In what is I think my wildest side project yet, I am writing this sitting in the sunshine on the High Line in Manhattan, killing time before I go to Brooklyn for my book tour.
I’m keeping a little summary here so I can remember all of this, and not just rely on my camera roll as my only external memory. Well, plus my sketchbook, of course.
I’m writing this down for myself, so I can remember it. Probably this is not interesting for anybody else!
This will be absolutely boring, turn back now, it’s only here to help Matt remember stuff.
I wasn’t planning on trying for any events for Dracula Daily. I knew the publisher couldn’t pay me to go anywhere, and you can’t really sell enough books to make a trip like this pencil out. But with the encouragement of some friends, I pursued actually doing it, and strung together a month’s worth of events. I organized and funded it myself, but a couple of these events were able to provide an honorarium or travel support, which was amazing.
I talked to an Actual Author about book events, and he said he thinks of them as contributing energy back into the system that supports books: libraries and bookstores make a career as an author possible. That was a good way to think about it, And
I put the word out on the Drac email list that I was interested in this, and got SO many replies. It was hard to keep track of them all, and very difficult to figure out which ones to say yes to. I pursued a few big stores, but eventually realized that this was ego-driven and it would be better to just go where the energy was - so I really just went to where people showed enthusiasm to have me come visit! But man, lots of places I’d love to go visit but just couldn’t spare the time or resources.
The logistics of this ended up being manageable but I have NO IDEA how touring bands or musicians do this. Difficult stuff!
An absolute blast, I got to be the kickoff speaker for the library’s Bookstoberfest, their ‘everybody in town reads the same book’ thing for the year. They gave out copies of Dracula, and I got to do my song and dance at the Arts Center in a big theater in front of neighbors and friends. Super fun. The Raven sold books, I got my first taste of what it’s like to do a book signing. (Spoiler: entirely pleasant! People waiting in line to meet you or say thank you or whatever? Incredible.)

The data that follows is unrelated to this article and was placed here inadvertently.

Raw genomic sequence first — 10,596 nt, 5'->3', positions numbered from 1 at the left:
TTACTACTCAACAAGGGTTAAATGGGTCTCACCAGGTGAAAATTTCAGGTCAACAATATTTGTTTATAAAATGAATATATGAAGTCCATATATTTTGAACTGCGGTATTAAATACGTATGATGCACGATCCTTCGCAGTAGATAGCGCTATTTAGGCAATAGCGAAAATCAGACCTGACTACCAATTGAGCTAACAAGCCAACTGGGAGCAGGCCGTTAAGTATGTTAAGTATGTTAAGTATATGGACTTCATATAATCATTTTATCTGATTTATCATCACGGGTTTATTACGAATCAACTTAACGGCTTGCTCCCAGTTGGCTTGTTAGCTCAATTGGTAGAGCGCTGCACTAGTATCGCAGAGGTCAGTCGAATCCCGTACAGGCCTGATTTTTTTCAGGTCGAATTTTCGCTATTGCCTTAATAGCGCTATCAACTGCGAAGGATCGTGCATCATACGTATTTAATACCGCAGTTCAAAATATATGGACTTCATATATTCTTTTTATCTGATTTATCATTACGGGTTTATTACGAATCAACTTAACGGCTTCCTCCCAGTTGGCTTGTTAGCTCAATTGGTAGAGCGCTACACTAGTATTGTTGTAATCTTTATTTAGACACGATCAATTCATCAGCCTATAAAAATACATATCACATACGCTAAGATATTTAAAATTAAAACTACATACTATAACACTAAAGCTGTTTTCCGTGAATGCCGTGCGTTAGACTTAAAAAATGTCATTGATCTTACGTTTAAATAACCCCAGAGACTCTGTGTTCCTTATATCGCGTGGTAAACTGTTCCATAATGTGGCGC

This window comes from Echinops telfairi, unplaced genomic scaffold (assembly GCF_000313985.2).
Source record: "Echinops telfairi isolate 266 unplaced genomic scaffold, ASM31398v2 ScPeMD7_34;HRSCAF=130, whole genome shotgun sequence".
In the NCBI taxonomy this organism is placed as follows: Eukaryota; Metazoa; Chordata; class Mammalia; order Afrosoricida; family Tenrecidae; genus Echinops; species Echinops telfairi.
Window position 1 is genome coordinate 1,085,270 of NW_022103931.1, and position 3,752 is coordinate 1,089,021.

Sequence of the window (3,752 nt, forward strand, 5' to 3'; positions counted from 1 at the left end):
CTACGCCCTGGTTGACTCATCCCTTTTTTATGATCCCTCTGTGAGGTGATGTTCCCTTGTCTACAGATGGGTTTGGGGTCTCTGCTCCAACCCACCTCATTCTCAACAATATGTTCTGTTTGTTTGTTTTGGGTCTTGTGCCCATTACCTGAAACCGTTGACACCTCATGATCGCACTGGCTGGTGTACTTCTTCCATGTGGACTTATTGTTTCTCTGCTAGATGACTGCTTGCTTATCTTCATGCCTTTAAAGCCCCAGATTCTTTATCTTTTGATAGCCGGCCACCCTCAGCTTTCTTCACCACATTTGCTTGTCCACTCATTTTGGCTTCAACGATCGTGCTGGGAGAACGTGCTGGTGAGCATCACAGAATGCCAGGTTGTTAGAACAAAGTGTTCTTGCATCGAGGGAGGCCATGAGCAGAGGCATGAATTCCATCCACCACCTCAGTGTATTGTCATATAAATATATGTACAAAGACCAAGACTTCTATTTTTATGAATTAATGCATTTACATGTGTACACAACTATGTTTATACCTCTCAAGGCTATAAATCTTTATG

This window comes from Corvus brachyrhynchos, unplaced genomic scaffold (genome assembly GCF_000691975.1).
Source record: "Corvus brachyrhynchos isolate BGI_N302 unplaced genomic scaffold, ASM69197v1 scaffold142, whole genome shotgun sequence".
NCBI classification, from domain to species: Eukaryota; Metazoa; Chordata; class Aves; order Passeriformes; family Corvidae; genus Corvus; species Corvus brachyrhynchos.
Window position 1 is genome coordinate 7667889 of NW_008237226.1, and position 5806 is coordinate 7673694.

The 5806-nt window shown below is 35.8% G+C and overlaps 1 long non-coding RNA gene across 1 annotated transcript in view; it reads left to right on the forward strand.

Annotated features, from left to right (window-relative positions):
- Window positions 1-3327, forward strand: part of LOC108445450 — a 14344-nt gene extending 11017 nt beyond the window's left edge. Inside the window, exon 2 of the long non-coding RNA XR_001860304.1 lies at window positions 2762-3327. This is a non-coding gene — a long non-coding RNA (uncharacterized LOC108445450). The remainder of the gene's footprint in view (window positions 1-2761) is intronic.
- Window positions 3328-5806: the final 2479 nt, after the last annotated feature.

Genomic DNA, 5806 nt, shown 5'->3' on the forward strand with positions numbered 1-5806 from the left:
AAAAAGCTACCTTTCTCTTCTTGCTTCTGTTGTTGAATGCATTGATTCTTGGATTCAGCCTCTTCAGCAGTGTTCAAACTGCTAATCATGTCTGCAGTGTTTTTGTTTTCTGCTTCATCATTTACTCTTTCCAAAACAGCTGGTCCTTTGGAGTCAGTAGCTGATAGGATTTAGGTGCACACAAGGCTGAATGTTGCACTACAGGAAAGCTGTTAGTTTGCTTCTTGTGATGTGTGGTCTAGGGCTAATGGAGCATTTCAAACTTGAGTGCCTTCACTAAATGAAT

My first actual bookstore signing! Drove up with Trudy, stayed with friends, did an abbreviated version of my talk without a mic or slides. The B&N had to set out all the chairs they had and it was still a standing room crowd. Which, to be fair, is like 25 people, but that feels like a big crowd in the back of a Barnes & Noble.
I flew to Chicago, grabbed a rental car, picked up Brad, and drove to South Bend, Indiana. I met Kevin Joiner, who had organized an outdoor showing of Nosferatu, with a live music accompaniment. It was rainy, and so they moved it indoors, and it was big last minute hustle to get everything moved, but indoors at The Music Village was a much better spot. Not cold, not rainy, and with better sound. I got to give a short version of my talk, and then we watched Nosferatu while a 3-piece rock band improvised music. For all 90 minutes! They had themes for each main character, and it was very impressive. My thing was not the main event, but still had a couple of people come just to talk Dracula Daily.
Went out for a drink w Brad, crashed at the hotel, saw Touchdown Jesus on the Notre Dame campus, and drove back home. All of these hotels referenced below are Holiday Inn Expresses, which feels silly but I really wanted to like, NOT worry about a new hotel every time, and try to rack up some points. Plus their breakfast setup is good enough!
I was working on planning something with a bookstore in Chicago, but we had some communication problems and it ended up not happening. But I still swung by to sign some books and leave them some merch, fine.
On Sunday I met Felix at MDW (he flew by himself for the first time!), and we flew on to Richmond. Got a rental car, drove to Charlottesville, and grabbed groceries at a Trader Joe’s. One of the checkers knew Dracula Daily and was very excited.
Monday AM Felix and I met the librarians at UVA, grabbed lunch and had a small campus tour. We then rented electric scooters and zipped all over campus, until it was time for Dracula class. I gave my spiel to a combined Dracula + Frankenstein class, which had a few Daily followers but mostly was full of college students who… look bored, like college students usually do when I lecture. Then a quick dinner, and the main event, a smaller (but still… 50 people? 60?) group in the Special Collections library at UVA. They did a great job making it a special event - they had posters all over campus, made temporary tattoos - even an incredibly detailed carved pumpkin! It was really something. That crowd was all in, so it was like the Lawrence talk where I knew they were into it the whole time.